36 Phylum Cycliophora Near Microscopic Live in the mouthparts of Claw Lobsters Sexual cycle is linked to Lobster molt
37 The Pseudocoelomates
38 Pseudocoelm A body cavity isolated from the exterior environment Serves as a hydrostatic skeleton Serves as a circulatory system Evolved numerous times
39 Phylum Nematoda Roundworms Possess a cuticle that they molt Developed digestive and reproductive systems Lack circular muscles
40 Nematoda Anatomy
41 Nematoda Life Cycle Most are gonochoric and exhibit sexual dimorphism Development is often indirect (larval to adult) Eutely (a precise number of cells) is common and allows for determination of cellular development in some species.
42 Nematoda Diseases
43 Phylum Rotifera
44 Coelomate Invertebrates Chapter 34
45 Phylum Mollusca
46 Phylum Mollusca
47 Mollusca Characteristics Extremely varied in body plan and appearance. Coelom is reduced and the role replaced by a shell in many. Highly efficient gas exchange system Most mollusks possess a radula Most posses open circulatory systems
48 Class Polyplacophora: Chitons Marine species Covered in shell plates Grazing animals Modified foot that serves as an anchor against predators.
49 Class Gastropoda Snails and Slugs Most adults are not bilaterally symmetrical due to torsion. Numerous predatory adaptations Evolution of a primitive lung.
50 Class Bivalvia Clams and such No radula or cephalization Extremely agile while digging or swimming Two shells
51 Class Cephalopoda Octopuses, squids, and nautiluses Highly divergent and specialized body plan Largest relative brain sizes of invertebrates Direct development Highly advanced eyes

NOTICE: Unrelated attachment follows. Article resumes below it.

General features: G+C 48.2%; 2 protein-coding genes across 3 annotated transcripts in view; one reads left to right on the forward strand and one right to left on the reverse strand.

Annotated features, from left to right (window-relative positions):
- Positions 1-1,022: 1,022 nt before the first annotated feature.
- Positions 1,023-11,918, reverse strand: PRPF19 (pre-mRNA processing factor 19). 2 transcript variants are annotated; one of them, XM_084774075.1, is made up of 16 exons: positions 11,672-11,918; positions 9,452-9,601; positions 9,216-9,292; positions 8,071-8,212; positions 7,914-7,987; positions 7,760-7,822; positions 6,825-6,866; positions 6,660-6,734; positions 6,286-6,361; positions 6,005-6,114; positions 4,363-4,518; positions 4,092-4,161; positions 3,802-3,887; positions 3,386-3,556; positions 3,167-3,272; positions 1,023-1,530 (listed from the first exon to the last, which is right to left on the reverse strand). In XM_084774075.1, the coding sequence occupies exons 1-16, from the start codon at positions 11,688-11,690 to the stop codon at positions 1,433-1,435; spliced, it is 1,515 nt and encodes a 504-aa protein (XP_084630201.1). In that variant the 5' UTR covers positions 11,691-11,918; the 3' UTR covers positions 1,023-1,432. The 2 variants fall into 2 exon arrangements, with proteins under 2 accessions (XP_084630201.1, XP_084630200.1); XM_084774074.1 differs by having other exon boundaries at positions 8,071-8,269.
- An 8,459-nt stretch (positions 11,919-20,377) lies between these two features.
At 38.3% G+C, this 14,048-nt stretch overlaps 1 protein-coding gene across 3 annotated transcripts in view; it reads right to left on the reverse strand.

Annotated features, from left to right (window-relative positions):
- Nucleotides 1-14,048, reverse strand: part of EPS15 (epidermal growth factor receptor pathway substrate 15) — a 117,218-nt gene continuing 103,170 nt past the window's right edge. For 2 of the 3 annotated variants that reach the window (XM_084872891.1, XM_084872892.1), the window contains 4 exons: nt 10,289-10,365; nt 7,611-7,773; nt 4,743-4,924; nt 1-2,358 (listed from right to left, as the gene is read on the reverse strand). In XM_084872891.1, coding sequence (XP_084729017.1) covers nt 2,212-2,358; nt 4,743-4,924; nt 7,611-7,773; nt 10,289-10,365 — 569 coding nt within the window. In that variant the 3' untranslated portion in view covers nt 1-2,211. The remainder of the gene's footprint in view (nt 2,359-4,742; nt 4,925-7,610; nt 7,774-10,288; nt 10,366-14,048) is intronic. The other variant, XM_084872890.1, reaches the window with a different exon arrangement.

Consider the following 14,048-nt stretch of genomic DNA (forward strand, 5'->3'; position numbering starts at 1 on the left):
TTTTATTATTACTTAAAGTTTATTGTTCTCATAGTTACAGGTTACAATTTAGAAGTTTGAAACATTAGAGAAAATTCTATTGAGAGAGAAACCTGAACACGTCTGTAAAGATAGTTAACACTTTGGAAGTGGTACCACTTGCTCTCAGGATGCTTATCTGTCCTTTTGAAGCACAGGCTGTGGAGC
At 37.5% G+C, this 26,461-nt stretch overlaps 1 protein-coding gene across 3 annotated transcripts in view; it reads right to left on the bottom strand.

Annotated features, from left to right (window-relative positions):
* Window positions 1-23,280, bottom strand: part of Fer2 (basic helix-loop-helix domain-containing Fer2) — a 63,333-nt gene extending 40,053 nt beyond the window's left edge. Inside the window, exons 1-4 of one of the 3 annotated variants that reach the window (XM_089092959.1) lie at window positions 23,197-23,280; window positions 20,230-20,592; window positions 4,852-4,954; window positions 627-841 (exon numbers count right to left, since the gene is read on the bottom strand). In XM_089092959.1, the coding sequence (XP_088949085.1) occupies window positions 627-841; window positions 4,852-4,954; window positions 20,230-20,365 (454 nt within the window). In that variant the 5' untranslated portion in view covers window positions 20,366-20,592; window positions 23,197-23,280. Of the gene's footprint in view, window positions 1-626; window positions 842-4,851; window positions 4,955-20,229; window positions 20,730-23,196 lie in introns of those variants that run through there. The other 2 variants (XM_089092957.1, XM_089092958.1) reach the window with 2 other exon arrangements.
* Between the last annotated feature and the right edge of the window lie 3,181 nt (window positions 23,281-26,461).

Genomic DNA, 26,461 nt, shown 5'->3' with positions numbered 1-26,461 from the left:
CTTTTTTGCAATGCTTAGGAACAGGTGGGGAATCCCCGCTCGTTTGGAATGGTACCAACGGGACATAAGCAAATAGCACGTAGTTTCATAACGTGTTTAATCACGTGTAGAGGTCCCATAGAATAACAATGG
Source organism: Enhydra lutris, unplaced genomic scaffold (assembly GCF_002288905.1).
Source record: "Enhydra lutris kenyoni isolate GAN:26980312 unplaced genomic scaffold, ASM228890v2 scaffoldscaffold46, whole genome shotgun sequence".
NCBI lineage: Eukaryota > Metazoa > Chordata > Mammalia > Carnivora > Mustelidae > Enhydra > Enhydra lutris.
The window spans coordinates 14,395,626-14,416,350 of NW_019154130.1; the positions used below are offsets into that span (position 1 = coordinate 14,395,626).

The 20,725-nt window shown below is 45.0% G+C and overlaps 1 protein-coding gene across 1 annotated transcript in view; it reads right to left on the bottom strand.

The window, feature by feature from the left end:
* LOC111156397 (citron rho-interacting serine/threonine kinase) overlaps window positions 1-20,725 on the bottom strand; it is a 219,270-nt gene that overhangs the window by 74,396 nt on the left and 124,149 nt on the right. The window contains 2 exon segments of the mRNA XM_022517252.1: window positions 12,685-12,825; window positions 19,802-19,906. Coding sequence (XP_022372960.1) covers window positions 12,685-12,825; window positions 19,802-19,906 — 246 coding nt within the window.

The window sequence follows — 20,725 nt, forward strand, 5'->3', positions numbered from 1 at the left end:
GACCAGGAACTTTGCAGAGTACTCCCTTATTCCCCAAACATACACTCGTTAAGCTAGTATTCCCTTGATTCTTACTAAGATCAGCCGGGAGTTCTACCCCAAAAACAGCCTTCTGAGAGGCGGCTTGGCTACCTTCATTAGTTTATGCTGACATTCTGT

52 Phylum Annelida
53 Annelida Characteristics Body Segmentation Cephalized with developed brains Head and Tail develop first, then the internal segments develop Segments are separated by septa, but communicate between the sections. Most possess chaetae Circulatory system is closed, but excretory system is segmented.
54 Possess paired fleshy parapodia Class Polychaeta
55 Class Clitellata Earthworms and leeches Named for the clitellum, a thicken saddle around the worm.
56 Hirudo medicinalis
57 The Lophophorates Bryozoa and Brachiopoda
58 Lophophore Defining characteristic of these Phyla A circular or U-shaped ridge around the mouth bearing one or two rows of ciliated tentacles into which the coelom extends.
59 Phylum Bryozoa Exclusively colonial Specialized members within the colony Can produce structures much like coral.
60 Phylum Brachiopoda Possess a U-shaped digestive system Solitary animals Possess hardened mantles or chitinous sheaths.
61 Phylum Anthropoda
62 Key Features of Arthropoda Segmentation Exoskeleton Jointed Appendages Circulatory System Nervous System (central and diffuse) Respiratory System Excretory Systems
63 Segmentation, Exoskeleton and Joints
65 Class Chelicerata Spiders, mites, ticks, and horseshoe crabs, etc. Defined by the chelicerae, pedipalps and four pairs of walking legs Two body segments
66 Class Crustacea Crabs, Lobsters, Pill Bugs, etc. 2 pairs of antennae, 3 pairs of feeding appendages, and various legs They have appendages on the abdomen.
67 Class Hexapoda Mandibles Three body regions One pair of antennae Thorax has three segments, each with a pair of legs Wings are derived from outgrowths, not legs
68 Class Myriapoda Having a myriad of legs Mandibles A head with various segments Each segment contains a pair of legs. Segments can be added as they grow.
69 Phylum Echinodermata
70 Characteristics Adults are pentaradially symmetrical, but larval forms are bilaterally symmetrical They possess an endoskeleton (the things you usually buy at gift shops) Water-Vascular System Regeneration